In December 2016, 40 vehicles crashed in a traffic pileup in Michigan on Interstate 96, resulting in the deaths of three people. The accident was due to the effects of a band of lake-effect snow.
Another accident during the same month occurred in Ohio with a 50-vehicle pileup that shut down the interstate for 14 hours.
The last thing you want during severe winter weather is to be stuck in a highway pileup, waiting hours for an interstate lane to clear. Yet, this happens during adverse weather conditions on congested highways, many times due to vehicles following too closely to stop safely.
Know the weather conditions before you leave
The AAA Foundation for Traffic Safety reports there are an average of 1.2 million police-reported crashes, 425,103 injuries and 5,137 deaths each year due to adverse weather and poor roadway conditions.
Knowing the weather conditions during the winter months is critical. Even drivers in four-wheel drive vehicles or all-wheel drive vehicles can slide on pockets of ice, especially on interstate bridges where the road surface is colder.
Fog is the one particular weather condition that resulted in 155% more crashes than seen during clear weather, according to the same AAA report. Drivers may slow down in a snow storm, but they may not consider the dangers lurking from poor visibility that thick fog can present. Seven of the ten deadliest highway pileups were caused by fog. In the United States, more than 108,000 crashes were due to fog from 2010 to 2014 alone.
Roadway surface conditions also play a part in interstate pileups and crashes. Between 2010 and 2014, the nation experienced more than 734,000 crashes, 209,000 injuries and 2,474 deaths due to ice on the roads.
The Federal Highway Administration states that adverse weather and unsafe roadway surface conditions can impair drivers’ capabilities, affect vehicle traction and maneuverability, impact roadway infrastructure and increase crash risk. Factors during the winter such as high wind speed, precipitation, fog and pavement conditions can increase your risk of an accident.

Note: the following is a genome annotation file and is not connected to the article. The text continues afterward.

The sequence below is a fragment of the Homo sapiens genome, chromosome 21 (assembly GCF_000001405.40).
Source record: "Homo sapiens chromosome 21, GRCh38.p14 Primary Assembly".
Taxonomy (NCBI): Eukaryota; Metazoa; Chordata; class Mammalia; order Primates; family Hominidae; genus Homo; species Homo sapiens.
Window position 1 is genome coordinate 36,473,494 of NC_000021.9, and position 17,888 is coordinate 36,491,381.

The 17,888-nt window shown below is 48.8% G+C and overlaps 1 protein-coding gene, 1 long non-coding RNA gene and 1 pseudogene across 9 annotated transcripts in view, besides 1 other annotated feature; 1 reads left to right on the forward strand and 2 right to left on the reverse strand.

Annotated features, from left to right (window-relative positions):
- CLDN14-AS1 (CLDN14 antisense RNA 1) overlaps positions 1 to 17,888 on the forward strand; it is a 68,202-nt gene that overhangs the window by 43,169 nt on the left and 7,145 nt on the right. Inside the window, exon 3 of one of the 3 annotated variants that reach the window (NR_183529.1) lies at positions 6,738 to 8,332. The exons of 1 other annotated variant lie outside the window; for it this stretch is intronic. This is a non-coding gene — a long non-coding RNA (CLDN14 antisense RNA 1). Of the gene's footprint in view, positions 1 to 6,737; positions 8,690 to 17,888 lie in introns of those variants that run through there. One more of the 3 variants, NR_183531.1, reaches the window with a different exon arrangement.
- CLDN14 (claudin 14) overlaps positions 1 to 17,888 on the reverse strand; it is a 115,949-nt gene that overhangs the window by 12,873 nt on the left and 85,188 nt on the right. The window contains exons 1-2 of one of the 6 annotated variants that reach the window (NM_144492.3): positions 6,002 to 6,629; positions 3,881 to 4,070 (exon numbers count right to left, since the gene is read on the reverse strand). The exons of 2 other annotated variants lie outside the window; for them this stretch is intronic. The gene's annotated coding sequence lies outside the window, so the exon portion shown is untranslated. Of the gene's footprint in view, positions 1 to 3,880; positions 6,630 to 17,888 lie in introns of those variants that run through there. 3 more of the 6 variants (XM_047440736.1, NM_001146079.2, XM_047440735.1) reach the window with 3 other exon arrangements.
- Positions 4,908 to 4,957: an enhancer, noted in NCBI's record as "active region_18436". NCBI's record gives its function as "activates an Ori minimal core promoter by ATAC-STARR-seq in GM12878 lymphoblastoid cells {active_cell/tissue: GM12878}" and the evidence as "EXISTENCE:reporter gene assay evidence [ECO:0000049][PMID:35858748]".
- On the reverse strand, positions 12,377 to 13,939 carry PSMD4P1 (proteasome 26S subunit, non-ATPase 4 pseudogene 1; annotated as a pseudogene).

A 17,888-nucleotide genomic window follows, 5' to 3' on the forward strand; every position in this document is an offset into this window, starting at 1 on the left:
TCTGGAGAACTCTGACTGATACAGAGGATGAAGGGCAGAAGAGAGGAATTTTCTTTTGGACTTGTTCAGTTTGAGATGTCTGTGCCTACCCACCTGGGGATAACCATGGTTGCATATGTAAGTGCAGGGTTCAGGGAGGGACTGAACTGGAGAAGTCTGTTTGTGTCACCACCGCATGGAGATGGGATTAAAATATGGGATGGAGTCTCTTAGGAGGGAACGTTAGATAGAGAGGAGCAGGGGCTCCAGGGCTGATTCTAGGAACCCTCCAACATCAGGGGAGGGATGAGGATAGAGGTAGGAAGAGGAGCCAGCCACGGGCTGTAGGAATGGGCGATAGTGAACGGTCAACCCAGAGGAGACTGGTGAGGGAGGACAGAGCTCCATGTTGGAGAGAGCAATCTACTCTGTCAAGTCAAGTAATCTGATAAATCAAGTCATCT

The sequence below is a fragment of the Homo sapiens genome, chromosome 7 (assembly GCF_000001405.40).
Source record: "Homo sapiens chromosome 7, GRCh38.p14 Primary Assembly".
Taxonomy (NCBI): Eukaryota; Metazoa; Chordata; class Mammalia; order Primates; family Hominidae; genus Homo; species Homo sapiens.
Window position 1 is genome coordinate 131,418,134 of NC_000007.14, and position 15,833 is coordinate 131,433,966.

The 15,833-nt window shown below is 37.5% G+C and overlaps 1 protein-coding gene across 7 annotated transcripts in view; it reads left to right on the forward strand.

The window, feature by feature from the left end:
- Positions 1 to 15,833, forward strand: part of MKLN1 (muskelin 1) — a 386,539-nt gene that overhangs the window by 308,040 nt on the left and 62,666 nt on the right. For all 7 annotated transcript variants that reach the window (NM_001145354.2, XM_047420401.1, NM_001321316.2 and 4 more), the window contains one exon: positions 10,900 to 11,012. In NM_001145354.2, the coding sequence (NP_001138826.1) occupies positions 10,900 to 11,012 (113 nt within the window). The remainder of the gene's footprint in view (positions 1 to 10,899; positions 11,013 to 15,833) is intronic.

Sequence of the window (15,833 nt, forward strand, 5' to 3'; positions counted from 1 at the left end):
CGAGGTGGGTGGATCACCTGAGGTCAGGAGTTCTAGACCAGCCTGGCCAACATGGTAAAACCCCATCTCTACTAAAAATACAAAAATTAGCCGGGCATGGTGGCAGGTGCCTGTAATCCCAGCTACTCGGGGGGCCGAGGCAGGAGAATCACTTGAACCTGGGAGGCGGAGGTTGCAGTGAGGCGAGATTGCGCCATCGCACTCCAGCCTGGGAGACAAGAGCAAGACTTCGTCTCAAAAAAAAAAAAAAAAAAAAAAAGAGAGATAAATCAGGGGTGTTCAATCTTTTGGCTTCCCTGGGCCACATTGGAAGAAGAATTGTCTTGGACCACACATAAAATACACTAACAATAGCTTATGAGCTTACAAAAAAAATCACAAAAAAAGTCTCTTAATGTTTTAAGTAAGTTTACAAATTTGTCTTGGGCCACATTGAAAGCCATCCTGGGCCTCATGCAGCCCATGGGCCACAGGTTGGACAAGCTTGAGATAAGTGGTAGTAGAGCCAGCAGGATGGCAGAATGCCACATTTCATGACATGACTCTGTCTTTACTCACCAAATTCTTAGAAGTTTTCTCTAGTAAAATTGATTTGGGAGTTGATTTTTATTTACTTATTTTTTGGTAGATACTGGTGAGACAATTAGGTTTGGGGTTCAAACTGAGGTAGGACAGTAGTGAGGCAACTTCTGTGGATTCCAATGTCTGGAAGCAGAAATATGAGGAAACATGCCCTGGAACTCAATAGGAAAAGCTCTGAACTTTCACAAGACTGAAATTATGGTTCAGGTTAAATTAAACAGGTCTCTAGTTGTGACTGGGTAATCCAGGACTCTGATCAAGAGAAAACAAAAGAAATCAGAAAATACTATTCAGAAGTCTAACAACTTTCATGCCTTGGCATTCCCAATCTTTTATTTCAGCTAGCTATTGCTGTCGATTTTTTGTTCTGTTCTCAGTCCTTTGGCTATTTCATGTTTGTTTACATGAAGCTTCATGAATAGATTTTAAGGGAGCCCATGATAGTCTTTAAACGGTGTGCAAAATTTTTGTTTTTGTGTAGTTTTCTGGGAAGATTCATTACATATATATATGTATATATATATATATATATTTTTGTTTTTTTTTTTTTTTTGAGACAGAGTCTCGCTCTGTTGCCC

During the winter, try to keep a close eye on traffic and weather reports, not only for recent accidents, but also to leave yourself plenty of time to take an alternate route.
How to avoid a winter traffic pileup
There are a few things you can do to avoid getting stuck in a winter traffic pileup on the interstate.
During extreme weather, consider using alternate routes to and from your destination. You may want to map these out during a clear day so you have them ready to go when you need them. You will want to try to find a few primary roads as well as secondary roads to travel on if you need to avoid the interstate, where many pileups occur due to the combination of a higher speed and poor weather conditions. However, keep in mind that secondary roads may not be as clear as primary roads during and immediately after a snow storm.
Take your time and drive slowly during winter weather. Your vehicle may perform well during the summer but lose traction easily in snow and ice. Drive at a slow but consistent speed and avoid jamming on the breaks or turning suddenly, as these actions can trigger accidents if you are unlucky. If you are aware of a potential snow storm, you will want to leave plenty of time to arrive at your destination safely.
Adverse weather is the perfect time to practice defensive driving. Pay attention to what is happening around you and anticipate accidents and other situations. You will want to leave extra distance between you and the car in front of you. Concentrate on driving and watching other drivers instead of texting or talking on the phone.
Go slow or stay home
Winter weather can be brutal, and traffic pileups are scary. As you watch the weather reports, consider whether or not you can make it to your destination safely while driving slowly on an alternate route. If you cannot, you may want to consider just staying home, although for some employees, this is not an option. Use your best judgment before heading out and know the conditions of the roads.